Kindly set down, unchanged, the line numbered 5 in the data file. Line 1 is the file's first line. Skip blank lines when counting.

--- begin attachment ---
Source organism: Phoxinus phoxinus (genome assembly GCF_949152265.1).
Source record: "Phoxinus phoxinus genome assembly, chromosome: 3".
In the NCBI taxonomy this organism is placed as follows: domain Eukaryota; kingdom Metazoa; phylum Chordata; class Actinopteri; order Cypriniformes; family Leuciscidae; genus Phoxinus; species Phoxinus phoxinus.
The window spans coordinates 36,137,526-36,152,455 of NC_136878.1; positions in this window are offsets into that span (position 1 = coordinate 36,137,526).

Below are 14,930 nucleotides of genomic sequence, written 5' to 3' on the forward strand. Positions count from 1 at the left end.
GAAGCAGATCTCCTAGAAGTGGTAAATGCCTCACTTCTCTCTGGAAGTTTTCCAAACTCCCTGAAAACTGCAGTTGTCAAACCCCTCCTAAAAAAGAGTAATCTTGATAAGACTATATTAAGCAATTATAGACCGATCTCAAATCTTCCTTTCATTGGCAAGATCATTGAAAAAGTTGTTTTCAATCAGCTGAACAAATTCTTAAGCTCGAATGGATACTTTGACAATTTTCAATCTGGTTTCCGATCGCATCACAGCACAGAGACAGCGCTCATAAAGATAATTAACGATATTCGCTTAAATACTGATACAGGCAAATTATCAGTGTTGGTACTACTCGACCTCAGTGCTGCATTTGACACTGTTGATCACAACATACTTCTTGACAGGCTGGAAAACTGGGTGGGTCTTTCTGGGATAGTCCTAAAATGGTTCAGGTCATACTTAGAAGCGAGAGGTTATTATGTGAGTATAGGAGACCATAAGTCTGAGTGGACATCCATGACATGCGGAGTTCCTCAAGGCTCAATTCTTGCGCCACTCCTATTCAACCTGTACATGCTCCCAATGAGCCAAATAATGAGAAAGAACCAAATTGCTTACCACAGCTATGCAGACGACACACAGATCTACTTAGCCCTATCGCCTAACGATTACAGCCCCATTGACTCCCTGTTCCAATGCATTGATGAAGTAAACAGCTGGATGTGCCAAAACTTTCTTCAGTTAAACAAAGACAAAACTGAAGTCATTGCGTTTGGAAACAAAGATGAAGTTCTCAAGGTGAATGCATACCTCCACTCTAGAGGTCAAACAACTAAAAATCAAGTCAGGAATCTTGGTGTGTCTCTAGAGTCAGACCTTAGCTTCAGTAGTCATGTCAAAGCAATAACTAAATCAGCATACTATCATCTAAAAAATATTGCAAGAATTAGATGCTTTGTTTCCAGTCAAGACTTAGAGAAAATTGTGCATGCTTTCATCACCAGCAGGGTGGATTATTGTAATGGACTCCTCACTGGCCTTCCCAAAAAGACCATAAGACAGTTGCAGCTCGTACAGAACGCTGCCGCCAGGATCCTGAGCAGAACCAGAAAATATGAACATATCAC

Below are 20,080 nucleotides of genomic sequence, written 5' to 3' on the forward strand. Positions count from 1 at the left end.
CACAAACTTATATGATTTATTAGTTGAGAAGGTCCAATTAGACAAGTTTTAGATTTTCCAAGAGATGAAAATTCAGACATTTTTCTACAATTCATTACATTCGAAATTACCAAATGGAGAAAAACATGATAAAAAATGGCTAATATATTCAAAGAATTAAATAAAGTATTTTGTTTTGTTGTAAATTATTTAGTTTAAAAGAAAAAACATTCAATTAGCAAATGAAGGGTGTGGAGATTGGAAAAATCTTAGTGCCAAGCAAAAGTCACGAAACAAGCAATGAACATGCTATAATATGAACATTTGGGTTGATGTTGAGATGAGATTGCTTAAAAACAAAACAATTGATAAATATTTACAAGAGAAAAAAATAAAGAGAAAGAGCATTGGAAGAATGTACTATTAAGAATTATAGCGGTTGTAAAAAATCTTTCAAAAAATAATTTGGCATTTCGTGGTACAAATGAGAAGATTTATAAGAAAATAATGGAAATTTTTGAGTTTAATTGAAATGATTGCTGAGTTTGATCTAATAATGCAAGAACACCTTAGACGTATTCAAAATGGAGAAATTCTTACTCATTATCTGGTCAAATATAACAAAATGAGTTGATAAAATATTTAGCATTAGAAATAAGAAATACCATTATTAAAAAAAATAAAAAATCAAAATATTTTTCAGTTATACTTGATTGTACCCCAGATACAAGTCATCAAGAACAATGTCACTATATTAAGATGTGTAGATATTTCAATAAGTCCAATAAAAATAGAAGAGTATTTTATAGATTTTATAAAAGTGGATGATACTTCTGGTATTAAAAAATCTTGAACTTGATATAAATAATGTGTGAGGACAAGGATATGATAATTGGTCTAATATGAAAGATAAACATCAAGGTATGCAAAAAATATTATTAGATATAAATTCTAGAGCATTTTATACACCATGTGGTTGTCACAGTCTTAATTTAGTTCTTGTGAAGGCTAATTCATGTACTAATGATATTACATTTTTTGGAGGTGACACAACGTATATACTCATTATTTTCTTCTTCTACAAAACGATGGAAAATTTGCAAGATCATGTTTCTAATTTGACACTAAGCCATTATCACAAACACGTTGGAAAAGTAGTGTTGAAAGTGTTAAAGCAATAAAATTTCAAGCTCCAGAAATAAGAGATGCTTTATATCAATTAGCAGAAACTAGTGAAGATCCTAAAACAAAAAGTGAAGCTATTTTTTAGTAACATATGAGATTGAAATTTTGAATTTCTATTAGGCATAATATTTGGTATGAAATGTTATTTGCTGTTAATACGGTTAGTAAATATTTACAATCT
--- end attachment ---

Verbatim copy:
Below are 14,930 nucleotides of genomic sequence, written 5' to 3' on the forward strand. Positions count from 1 at the left end.